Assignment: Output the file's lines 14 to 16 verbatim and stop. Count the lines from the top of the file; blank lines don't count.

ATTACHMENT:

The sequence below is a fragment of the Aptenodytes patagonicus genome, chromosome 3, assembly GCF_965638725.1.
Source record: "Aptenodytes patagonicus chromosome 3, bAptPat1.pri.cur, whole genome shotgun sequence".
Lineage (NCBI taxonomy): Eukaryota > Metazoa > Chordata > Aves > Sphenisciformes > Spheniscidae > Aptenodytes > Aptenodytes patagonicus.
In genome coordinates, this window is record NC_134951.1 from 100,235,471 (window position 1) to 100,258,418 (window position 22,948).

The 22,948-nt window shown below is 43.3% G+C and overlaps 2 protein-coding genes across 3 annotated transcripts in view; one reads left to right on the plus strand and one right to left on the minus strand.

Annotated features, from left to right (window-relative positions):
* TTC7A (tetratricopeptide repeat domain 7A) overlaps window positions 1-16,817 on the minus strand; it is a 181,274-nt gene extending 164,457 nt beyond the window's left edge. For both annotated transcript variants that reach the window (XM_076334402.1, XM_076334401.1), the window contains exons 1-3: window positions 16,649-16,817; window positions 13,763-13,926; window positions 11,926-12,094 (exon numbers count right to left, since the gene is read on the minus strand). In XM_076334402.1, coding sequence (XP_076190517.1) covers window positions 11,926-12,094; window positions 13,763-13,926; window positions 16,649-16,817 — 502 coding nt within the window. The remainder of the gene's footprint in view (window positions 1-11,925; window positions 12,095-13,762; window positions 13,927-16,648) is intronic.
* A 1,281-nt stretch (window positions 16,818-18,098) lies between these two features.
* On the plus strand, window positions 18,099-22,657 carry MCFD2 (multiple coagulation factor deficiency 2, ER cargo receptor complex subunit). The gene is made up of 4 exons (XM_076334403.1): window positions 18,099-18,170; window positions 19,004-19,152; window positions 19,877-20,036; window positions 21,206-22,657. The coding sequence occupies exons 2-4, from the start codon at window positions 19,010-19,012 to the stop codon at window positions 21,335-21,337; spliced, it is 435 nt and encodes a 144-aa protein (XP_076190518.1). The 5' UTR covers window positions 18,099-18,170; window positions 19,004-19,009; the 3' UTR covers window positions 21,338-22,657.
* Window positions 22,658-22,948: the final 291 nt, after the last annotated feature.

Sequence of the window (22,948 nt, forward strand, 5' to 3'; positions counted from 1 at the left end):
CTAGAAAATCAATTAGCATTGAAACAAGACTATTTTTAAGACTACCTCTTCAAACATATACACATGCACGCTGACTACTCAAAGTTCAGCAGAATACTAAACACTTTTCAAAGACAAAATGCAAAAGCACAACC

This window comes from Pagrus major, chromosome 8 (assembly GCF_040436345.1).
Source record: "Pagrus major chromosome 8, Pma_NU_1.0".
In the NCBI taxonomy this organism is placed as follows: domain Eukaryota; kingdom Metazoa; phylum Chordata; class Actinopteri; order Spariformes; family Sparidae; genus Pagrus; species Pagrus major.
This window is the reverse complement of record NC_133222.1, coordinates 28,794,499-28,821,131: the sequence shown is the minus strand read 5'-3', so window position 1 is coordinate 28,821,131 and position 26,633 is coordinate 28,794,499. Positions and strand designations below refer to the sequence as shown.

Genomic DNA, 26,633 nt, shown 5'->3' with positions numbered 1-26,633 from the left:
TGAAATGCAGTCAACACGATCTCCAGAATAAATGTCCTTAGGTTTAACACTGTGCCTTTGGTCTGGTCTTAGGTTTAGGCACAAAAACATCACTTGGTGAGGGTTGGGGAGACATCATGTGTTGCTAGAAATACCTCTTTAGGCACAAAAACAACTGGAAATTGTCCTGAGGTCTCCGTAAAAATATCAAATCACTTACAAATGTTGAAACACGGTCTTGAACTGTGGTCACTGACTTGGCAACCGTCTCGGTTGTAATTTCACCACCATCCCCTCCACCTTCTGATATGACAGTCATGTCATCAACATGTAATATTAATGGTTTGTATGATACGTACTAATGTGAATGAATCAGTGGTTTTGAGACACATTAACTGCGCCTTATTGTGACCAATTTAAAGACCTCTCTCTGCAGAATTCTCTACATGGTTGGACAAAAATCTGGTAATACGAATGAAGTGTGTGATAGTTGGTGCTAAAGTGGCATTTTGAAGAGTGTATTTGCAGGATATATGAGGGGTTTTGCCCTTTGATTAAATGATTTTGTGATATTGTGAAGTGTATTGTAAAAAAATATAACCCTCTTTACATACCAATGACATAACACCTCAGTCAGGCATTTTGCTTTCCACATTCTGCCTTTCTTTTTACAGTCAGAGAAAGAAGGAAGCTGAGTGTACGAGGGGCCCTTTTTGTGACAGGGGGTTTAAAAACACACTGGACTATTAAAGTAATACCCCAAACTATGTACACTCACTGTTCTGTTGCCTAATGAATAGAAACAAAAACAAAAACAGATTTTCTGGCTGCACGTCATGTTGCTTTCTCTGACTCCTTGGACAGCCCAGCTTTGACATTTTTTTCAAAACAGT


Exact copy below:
Source record: "Pagrus major chromosome 8, Pma_NU_1.0".
In the NCBI taxonomy this organism is placed as follows: domain Eukaryota; kingdom Metazoa; phylum Chordata; class Actinopteri; order Spariformes; family Sparidae; genus Pagrus; species Pagrus major.
This window is the reverse complement of record NC_133222.1, coordinates 28,794,499-28,821,131: the sequence shown is the minus strand read 5'-3', so window position 1 is coordinate 28,821,131 and position 26,633 is coordinate 28,794,499. Positions and strand designations below refer to the sequence as shown.